Navigating the juvenile justice system can be daunting for any family. After absorbing the shock of a child’s arrest, families often face an intricate, pernicious economy of fines and fees, all while making critical decisions about their child’s case. And if a juvenile defendant’s family can’t afford the fees, they may pay a far steeper price: loss of freedom until the debt is settled.
State and local governments have started to recognize the harmful effects of court-related fees, including in California, where lawmakers have banned juvenile justice fees altogether. But little attention has been paid to another form of financial exploitation: fees and reimbursements for court-appointed lawyers.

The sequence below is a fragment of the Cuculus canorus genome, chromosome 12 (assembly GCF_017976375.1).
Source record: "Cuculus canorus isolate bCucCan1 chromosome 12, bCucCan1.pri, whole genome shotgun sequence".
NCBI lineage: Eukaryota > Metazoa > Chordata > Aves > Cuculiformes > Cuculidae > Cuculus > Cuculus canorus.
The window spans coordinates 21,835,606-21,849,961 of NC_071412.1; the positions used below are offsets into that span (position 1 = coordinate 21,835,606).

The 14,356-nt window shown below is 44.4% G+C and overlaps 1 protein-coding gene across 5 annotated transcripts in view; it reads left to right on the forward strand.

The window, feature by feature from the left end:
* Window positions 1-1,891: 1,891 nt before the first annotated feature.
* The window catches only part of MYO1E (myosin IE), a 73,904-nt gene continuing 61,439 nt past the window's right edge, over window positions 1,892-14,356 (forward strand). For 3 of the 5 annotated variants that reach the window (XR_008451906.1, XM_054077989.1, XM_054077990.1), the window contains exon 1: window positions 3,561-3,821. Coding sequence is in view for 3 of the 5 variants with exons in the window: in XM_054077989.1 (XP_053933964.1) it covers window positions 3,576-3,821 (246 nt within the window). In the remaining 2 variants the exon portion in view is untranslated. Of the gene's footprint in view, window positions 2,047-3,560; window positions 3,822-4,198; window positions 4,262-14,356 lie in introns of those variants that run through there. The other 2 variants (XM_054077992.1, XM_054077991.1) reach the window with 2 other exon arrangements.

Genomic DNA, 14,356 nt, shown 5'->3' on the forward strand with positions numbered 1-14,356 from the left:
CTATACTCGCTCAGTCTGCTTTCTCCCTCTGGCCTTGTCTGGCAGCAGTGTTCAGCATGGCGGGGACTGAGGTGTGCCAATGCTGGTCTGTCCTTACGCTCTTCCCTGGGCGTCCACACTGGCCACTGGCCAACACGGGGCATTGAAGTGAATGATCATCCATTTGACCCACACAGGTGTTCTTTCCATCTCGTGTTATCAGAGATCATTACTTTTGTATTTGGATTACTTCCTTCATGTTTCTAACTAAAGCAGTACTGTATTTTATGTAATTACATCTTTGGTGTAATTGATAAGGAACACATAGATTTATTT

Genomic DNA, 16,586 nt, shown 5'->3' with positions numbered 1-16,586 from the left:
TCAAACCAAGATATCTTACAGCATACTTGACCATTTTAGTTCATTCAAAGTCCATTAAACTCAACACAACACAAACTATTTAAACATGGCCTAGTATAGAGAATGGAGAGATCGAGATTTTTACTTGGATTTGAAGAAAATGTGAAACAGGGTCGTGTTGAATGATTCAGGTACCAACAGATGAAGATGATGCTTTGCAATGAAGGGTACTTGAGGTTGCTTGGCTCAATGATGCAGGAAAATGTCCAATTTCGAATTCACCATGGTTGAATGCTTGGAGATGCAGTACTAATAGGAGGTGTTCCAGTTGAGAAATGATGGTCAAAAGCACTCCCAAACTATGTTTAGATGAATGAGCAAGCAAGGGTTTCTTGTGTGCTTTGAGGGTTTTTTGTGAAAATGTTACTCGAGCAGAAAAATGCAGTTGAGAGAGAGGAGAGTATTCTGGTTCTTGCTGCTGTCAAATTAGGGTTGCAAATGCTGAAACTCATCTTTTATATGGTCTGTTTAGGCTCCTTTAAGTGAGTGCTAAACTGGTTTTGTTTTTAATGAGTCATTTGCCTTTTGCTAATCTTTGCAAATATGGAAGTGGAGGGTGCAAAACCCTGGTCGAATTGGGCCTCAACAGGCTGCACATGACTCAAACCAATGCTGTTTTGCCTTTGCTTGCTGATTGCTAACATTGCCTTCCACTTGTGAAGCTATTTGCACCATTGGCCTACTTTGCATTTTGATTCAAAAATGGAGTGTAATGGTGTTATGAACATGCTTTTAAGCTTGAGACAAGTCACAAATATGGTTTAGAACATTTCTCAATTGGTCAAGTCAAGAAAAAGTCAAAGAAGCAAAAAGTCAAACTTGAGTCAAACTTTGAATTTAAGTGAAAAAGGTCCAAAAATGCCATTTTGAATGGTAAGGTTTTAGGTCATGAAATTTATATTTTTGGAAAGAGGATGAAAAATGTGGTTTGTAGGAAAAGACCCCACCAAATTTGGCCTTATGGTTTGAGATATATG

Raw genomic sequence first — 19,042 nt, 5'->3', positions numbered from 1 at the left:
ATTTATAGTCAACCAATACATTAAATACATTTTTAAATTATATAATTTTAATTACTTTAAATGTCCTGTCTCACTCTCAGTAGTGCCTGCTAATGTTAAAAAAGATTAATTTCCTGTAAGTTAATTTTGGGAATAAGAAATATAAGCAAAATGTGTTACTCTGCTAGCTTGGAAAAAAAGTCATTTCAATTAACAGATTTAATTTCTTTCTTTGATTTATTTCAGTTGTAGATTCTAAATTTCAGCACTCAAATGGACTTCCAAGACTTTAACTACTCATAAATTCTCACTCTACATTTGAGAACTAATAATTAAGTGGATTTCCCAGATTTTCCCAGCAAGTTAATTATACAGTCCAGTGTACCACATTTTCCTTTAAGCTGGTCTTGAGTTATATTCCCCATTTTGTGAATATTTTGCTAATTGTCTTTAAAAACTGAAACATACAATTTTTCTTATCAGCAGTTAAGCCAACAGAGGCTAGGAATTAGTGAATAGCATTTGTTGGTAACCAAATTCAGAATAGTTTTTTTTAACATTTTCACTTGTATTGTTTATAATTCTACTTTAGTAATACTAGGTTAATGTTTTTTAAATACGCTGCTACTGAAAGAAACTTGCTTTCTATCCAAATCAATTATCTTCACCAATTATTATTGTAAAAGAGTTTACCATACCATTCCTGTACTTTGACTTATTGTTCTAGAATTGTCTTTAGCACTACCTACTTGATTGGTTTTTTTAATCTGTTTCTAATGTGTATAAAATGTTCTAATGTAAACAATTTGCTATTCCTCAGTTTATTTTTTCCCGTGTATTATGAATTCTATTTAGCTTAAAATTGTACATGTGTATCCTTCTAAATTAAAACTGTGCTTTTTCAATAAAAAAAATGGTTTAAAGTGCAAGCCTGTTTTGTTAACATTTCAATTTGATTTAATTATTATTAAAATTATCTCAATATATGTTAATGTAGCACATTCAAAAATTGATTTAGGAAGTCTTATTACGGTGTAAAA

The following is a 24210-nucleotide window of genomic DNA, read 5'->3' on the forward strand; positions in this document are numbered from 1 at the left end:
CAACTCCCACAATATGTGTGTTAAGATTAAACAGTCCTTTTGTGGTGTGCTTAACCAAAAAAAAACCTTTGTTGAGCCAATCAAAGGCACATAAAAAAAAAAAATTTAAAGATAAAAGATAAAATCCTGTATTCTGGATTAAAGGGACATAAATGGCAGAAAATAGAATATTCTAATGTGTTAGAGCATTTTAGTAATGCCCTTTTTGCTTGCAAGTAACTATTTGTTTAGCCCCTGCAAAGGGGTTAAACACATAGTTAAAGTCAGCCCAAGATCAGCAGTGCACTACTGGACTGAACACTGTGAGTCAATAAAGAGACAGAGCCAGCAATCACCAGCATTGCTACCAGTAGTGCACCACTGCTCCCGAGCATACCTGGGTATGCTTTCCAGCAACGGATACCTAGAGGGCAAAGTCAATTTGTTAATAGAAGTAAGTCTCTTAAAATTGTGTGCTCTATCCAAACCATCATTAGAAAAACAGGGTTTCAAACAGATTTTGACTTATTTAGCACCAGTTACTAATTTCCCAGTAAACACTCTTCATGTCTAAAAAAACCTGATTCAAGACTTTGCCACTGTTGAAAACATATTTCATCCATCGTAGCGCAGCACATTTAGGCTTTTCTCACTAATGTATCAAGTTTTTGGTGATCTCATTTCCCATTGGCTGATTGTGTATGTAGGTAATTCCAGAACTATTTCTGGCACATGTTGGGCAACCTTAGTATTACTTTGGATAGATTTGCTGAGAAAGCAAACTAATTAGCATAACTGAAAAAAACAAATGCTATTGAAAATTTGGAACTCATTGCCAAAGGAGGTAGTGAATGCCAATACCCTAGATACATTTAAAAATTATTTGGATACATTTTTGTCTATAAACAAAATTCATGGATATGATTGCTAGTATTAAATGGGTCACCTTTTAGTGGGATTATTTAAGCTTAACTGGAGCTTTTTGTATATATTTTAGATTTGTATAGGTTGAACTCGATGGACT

Though the Supreme Court ruled in 1967 that courts must provide lawyers to juvenile defendants, a stunning report from Juvenile Law Center found that 40 states have policies that require or permit courts to charge juvenile defendants — and in reality, their families — for “free” court-appointed lawyers, including public defenders. For those who work in the juvenile justice system, it is a maddening yet familiar cycle.